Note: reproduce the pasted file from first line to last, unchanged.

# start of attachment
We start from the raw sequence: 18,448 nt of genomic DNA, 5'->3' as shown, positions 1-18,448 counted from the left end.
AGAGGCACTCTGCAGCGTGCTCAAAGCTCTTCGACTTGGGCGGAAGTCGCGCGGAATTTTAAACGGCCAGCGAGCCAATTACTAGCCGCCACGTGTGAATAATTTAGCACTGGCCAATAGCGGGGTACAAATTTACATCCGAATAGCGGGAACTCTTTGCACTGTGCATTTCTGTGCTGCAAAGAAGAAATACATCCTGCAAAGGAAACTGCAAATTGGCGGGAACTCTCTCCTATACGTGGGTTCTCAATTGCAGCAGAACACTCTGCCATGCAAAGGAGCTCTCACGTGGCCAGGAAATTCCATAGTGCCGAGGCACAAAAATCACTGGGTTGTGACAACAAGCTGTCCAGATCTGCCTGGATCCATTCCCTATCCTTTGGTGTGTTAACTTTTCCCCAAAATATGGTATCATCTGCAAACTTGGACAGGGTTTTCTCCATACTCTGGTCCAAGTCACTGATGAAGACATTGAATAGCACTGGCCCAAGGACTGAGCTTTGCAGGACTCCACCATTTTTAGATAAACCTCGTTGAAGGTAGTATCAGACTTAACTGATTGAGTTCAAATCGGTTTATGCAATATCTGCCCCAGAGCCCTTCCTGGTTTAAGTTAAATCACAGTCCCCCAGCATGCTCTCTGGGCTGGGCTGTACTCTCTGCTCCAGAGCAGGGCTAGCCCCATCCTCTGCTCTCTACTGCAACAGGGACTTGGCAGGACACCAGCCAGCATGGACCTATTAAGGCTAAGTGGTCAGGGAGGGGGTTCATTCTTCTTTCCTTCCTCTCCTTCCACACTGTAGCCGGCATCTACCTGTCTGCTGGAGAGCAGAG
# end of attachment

We start from the raw sequence: 18,448 nt of genomic DNA, 5'->3' as shown, positions 1-18,448 counted from the left end.
AGAGGCACTCTGCAGCGTGCTCAAAGCTCTTCGACTTGGGCGGAAGTCGCGCGGAATTTTAAACGGCCAGCGAGCCAATTACTAGCCGCCACGTGTGAATAATTTAGCACTGGCCAATAGCGGGGTACAAATTTACATCCGAATAGCGGGAACTCTTTGCACTGTGCATTTCTGTGCTGCAAAGAAGAAATACATCCTGCAAAGGAAACTGCAAATTGGCGGGAACTCTCTCCTATACGTGGGTTCTCAATTGCAGCAGAACACTCTGCCATGCAAAGGAGCTCTCACGTGGCCAGGAAATTCCATAGTGCCGAGGCACAAAAATCACTGGGTTGTGACAACAAGCTGTCCAGATCTGCCTGGATCCATTCCCTATCCTTTGGTGTGTTAACTTTTCCCCAAAATATGGTATCATCTGCAAACTTGGACAGGGTTTTCTCCATACTCTGGTCCAAGTCACTGATGAAGACATTGAATAGCACTGGCCCAAGGACTGAGCTTTGCAGGACTCCACCATTTTTAGATAAACCTCGTTGAAGGTAGTATCAGACTTAACTGATTGAGTTCAAATCGGTTTATGCAATATCTGCCCCAGAGCCCTTCCTGGTTTAAGTTAAATCACAGTCCCCCAGCATGCTCTCTGGGCTGGGCTGTACTCTCTGCTCCAGAGCAGGGCTAGCCCCATCCTCTGCTCTCTACTGCAACAGGGACTTGGCAGGACACCAGCCAGCATGGACCTATTAAGGCTAAGTGGTCAGGGAGGGGGTTCATTCTTCTTTCCTTCCTCTCCTTCCACACTGTAGCCGGCATCTACCTGTCTGCTGGAGAGCAGAG